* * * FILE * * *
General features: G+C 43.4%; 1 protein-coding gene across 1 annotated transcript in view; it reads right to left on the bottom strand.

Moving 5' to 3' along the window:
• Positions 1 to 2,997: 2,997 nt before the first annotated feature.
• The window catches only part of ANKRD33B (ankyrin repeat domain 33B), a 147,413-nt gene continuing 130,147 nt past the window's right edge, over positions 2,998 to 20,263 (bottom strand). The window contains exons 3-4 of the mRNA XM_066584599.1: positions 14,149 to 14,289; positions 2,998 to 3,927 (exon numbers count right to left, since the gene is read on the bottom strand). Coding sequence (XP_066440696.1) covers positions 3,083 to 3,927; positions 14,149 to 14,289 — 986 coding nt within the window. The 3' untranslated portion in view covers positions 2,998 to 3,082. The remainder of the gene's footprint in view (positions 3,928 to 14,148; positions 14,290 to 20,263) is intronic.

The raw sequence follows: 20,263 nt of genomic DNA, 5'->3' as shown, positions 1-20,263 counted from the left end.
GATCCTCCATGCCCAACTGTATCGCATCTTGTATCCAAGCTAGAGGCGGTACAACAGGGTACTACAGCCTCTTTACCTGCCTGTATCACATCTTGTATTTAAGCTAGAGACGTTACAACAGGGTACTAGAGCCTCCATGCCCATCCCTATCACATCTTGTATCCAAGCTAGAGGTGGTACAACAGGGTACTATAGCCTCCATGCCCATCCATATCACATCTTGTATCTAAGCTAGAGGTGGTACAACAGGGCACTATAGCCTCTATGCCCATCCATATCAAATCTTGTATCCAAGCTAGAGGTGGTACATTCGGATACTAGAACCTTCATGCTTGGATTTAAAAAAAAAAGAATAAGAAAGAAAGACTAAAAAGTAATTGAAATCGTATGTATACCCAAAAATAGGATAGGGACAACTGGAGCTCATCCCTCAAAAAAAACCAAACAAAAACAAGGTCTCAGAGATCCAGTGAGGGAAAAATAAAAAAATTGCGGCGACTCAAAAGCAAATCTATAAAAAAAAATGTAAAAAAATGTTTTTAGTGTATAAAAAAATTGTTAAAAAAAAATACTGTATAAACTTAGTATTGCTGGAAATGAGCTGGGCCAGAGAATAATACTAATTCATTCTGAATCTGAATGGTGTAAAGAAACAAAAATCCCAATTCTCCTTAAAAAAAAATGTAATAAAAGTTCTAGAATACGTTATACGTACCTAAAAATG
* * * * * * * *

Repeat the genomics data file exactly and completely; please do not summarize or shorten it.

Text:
General features: G+C 43.4%; 1 protein-coding gene across 1 annotated transcript in view; it reads right to left on the bottom strand.

Moving 5' to 3' along the window:
• Positions 1 to 2,997: 2,997 nt before the first annotated feature.
• The window catches only part of ANKRD33B (ankyrin repeat domain 33B), a 147,413-nt gene continuing 130,147 nt past the window's right edge, over positions 2,998 to 20,263 (bottom strand). The window contains exons 3-4 of the mRNA XM_066584599.1: positions 14,149 to 14,289; positions 2,998 to 3,927 (exon numbers count right to left, since the gene is read on the bottom strand). Coding sequence (XP_066440696.1) covers positions 3,083 to 3,927; positions 14,149 to 14,289 — 986 coding nt within the window. The 3' untranslated portion in view covers positions 2,998 to 3,082. The remainder of the gene's footprint in view (positions 3,928 to 14,148; positions 14,290 to 20,263) is intronic.

The raw sequence follows: 20,263 nt of genomic DNA, 5'->3' as shown, positions 1-20,263 counted from the left end.
GATCCTCCATGCCCAACTGTATCGCATCTTGTATCCAAGCTAGAGGCGGTACAACAGGGTACTACAGCCTCTTTACCTGCCTGTATCACATCTTGTATTTAAGCTAGAGACGTTACAACAGGGTACTAGAGCCTCCATGCCCATCCCTATCACATCTTGTATCCAAGCTAGAGGTGGTACAACAGGGTACTATAGCCTCCATGCCCATCCATATCACATCTTGTATCTAAGCTAGAGGTGGTACAACAGGGCACTATAGCCTCTATGCCCATCCATATCAAATCTTGTATCCAAGCTAGAGGTGGTACATTCGGATACTAGAACCTTCATGCTTGGATTTAAAAAAAAAAGAATAAGAAAGAAAGACTAAAAAGTAATTGAAATCGTATGTATACCCAAAAATAGGATAGGGACAACTGGAGCTCATCCCTCAAAAAAAACCAAACAAAAACAAGGTCTCAGAGATCCAGTGAGGGAAAAATAAAAAAATTGCGGCGACTCAAAAGCAAATCTATAAAAAAAAATGTAAAAAAATGTTTTTAGTGTATAAAAAAATTGTTAAAAAAAAATACTGTATAAACTTAGTATTGCTGGAAATGAGCTGGGCCAGAGAATAATACTAATTCATTCTGAATCTGAATGGTGTAAAGAAACAAAAATCCCAATTCTCCTTAAAAAAAAATGTAATAAAAGTTCTAGAATACGTTATACGTACCTAAAAATG